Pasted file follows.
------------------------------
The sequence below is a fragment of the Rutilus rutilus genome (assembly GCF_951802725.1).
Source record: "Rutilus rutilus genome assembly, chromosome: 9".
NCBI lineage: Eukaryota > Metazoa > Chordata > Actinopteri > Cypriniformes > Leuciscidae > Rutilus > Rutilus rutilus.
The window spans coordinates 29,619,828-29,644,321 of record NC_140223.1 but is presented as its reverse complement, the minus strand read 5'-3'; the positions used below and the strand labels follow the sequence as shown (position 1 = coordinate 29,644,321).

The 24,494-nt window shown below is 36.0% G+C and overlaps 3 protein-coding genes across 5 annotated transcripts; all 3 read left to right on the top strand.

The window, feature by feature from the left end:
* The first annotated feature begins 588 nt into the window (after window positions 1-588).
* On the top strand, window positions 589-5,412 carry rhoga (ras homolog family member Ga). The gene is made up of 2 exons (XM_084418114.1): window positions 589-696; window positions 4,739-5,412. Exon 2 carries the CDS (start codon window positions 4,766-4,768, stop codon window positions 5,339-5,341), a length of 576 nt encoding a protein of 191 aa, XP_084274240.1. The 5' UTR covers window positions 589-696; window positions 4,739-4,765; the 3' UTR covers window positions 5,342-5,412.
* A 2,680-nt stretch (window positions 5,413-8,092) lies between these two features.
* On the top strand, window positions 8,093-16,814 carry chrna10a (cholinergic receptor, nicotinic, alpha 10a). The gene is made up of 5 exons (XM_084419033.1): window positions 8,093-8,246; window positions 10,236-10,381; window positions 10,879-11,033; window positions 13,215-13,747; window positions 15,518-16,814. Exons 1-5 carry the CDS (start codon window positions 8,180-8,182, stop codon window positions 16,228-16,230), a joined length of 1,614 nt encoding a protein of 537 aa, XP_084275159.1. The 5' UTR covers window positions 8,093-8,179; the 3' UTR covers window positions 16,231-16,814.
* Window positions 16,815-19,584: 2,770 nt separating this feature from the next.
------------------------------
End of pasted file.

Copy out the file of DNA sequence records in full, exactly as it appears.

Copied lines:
The sequence below is a fragment of the Rutilus rutilus genome (assembly GCF_951802725.1).
Source record: "Rutilus rutilus genome assembly, chromosome: 9".
NCBI lineage: Eukaryota > Metazoa > Chordata > Actinopteri > Cypriniformes > Leuciscidae > Rutilus > Rutilus rutilus.
The window spans coordinates 29,619,828-29,644,321 of record NC_140223.1 but is presented as its reverse complement, the minus strand read 5'-3'; the positions used below and the strand labels follow the sequence as shown (position 1 = coordinate 29,644,321).

The 24,494-nt window shown below is 36.0% G+C and overlaps 3 protein-coding genes across 5 annotated transcripts; all 3 read left to right on the top strand.

The window, feature by feature from the left end:
* The first annotated feature begins 588 nt into the window (after window positions 1-588).
* On the top strand, window positions 589-5,412 carry rhoga (ras homolog family member Ga). The gene is made up of 2 exons (XM_084418114.1): window positions 589-696; window positions 4,739-5,412. Exon 2 carries the CDS (start codon window positions 4,766-4,768, stop codon window positions 5,339-5,341), a length of 576 nt encoding a protein of 191 aa, XP_084274240.1. The 5' UTR covers window positions 589-696; window positions 4,739-4,765; the 3' UTR covers window positions 5,342-5,412.
* A 2,680-nt stretch (window positions 5,413-8,092) lies between these two features.
* On the top strand, window positions 8,093-16,814 carry chrna10a (cholinergic receptor, nicotinic, alpha 10a). The gene is made up of 5 exons (XM_084419033.1): window positions 8,093-8,246; window positions 10,236-10,381; window positions 10,879-11,033; window positions 13,215-13,747; window positions 15,518-16,814. Exons 1-5 carry the CDS (start codon window positions 8,180-8,182, stop codon window positions 16,228-16,230), a joined length of 1,614 nt encoding a protein of 537 aa, XP_084275159.1. The 5' UTR covers window positions 8,093-8,179; the 3' UTR covers window positions 16,231-16,814.
* Window positions 16,815-19,584: 2,770 nt separating this feature from the next.